Thursday, December 11, 2008

Will it be a U, V L or W?

The news on the economy continues to be pretty gloomy with another slew of reports out showing the speed of decline in economic activity in Britain accelerating.

The pound has sunk as of today to around €1.13 and a currency trader friend of mine is saying that he expects to see parity with the Pound/Euro at some point in 2009.

The Government have made their rescue plans on projections that this recession is going to be very short and the economy will quickly return to fast growth in the back end of 2009. This is called a V shape recession (reflecting the shape the chart will be) and is a scenario widely dismissed by virtually all economic think tanks, research groups, and most other Governments. Their consensus view about the UK is for a U shaped recession, a period of fall, followed by a series of quarters of zero growth followed by an evential climb back to the long term average of about 2% growth year on year.

The most pessimistic observers feel that we are in for an L shaped recession, a sharp downturn followed by a very long period of flat economic activity; possibly for as long as a decade or more; this is what happened in Japan in the late 1980's when their totally overheated economy bust and it took twelve years of low or no growth to slowly unravel the towering mountains of debt that private individuals, banks and businesses had run up to buy inflated assets that were now nearly worthless. This slump included a period when base rates fell to a minus figure, in other words you got paid to borrow money and banks effectively charged you for depositing money with them (it still didn't work, today asset prices in Japan are still below the levels in 1989; the stock market is still at a quarter of it's pre bust levels).

My own view is that this recession will be 'W' shaped; a 'double dip'. The last period of W shaped recessions was the 1970's when it was almost a permanent time of either boom or bust. W shaped recesssions happen when the 'cure' for the downturn unleashes other unfortunate consequences that mean a quick lapse back into recession.

During the 1960's and 1970's the problem was a chronic capacity shortage in the supply side economy. Governments would stoke up a 'dash for growth' of economic stimuli - tax cuts, spending pledges and government borrowing to 'kickstart' the economy - usually ahead of an election (sounds familiar, doesn't it?). This would lead very quickly to shortages, of goods to buy, property and other assets, leading to almost instant inflation and ballooning wage demands, which in turn would provoke an rapid unwinding of the stimuli, followed by a sudden lapse back into recession, often accompanied by a sterling crisis.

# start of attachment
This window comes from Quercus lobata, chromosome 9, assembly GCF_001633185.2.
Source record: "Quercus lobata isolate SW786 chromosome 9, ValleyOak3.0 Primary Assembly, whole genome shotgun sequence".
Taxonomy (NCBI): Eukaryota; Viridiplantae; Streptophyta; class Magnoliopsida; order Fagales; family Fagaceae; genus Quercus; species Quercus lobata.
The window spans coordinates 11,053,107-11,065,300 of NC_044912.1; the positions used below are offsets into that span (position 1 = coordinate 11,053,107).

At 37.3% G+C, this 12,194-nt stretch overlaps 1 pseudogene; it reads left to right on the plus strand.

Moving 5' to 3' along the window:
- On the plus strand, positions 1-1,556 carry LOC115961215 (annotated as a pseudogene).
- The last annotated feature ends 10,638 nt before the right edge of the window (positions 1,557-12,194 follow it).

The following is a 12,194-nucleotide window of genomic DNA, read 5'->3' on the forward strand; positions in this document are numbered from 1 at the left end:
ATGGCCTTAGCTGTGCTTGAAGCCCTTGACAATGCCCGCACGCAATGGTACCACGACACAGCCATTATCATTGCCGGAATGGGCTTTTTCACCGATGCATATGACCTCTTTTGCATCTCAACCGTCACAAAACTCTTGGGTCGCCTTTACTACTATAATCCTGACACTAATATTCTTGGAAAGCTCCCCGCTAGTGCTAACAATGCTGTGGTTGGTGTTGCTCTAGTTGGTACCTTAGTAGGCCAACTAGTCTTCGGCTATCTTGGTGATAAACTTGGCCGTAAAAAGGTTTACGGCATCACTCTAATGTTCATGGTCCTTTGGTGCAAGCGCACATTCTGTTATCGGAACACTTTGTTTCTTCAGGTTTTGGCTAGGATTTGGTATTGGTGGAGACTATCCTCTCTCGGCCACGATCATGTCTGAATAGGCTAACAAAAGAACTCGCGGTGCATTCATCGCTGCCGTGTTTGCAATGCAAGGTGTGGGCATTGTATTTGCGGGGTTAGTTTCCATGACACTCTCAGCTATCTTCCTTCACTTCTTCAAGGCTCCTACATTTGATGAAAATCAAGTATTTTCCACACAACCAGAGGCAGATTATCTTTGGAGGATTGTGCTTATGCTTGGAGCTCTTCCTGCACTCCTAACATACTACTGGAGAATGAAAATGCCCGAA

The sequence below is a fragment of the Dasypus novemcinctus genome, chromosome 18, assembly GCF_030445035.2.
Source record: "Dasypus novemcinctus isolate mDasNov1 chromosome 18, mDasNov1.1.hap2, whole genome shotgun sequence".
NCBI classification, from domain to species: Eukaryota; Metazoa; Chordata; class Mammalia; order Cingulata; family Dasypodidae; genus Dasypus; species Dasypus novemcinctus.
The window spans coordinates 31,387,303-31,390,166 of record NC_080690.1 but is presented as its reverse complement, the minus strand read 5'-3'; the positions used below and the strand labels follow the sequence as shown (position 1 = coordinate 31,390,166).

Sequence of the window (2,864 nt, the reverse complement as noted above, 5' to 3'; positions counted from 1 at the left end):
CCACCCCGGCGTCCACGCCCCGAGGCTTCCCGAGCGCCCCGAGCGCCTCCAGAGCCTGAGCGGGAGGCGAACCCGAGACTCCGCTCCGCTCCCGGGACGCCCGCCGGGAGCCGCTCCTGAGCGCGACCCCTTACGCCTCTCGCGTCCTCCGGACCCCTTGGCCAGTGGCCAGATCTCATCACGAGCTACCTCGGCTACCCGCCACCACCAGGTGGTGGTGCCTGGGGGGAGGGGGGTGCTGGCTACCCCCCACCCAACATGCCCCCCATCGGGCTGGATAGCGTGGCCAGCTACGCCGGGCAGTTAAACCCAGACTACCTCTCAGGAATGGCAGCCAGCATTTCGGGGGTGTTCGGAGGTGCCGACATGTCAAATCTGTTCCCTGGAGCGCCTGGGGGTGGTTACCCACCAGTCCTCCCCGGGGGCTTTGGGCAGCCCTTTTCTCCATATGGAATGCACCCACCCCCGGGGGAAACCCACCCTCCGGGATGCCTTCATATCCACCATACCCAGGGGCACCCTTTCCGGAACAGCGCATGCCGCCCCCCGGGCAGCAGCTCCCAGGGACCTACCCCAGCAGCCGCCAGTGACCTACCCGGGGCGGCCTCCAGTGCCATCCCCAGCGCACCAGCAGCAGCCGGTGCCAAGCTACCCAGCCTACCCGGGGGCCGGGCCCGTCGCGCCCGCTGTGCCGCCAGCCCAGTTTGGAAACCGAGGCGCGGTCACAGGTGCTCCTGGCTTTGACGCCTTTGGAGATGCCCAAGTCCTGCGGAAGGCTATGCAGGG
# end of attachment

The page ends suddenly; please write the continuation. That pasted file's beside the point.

This combination of stagnation and inflation (stagflation) creates long periods when interest rates were lower than the inflation rate, meaning that borrowing money was almost free. This was a disaster for many people who had accumilated savings for their old age, their money became worth less and the income from it was not enough to live on.

It took twenty years of painful restructuring of the economy to cure this disease. Although credited (or blamed, depending on your view) on Mrs Thatcher the beginning of the turnaround was some fiscal discipline on public spending put into place by Jim Callaghan and Dennis Healy after having had their hands tied by the terms of our rescue loan from the IMF.

Gordon Brown seems determined to turn the clock back to the 1970's. His 'fiscal simulus' will create a short-term boost to consumer spending and may well create the impression that the recession is over during the second half of next year. But in creating trillions of new pounds and dumping them into the economy there will be a rapid, indeed I think a drastic, rise in inflation; (the pound in all our pockets is going to become worth a lot less and therefore people will demand a lot more of them for the same goods) and we will soon be facing rising interest rates, rising taxes and more expensive imports which will tip the economy back into bust almost as soon as it gets going again.

The cure for the patient is going to be more damaging than the disease.

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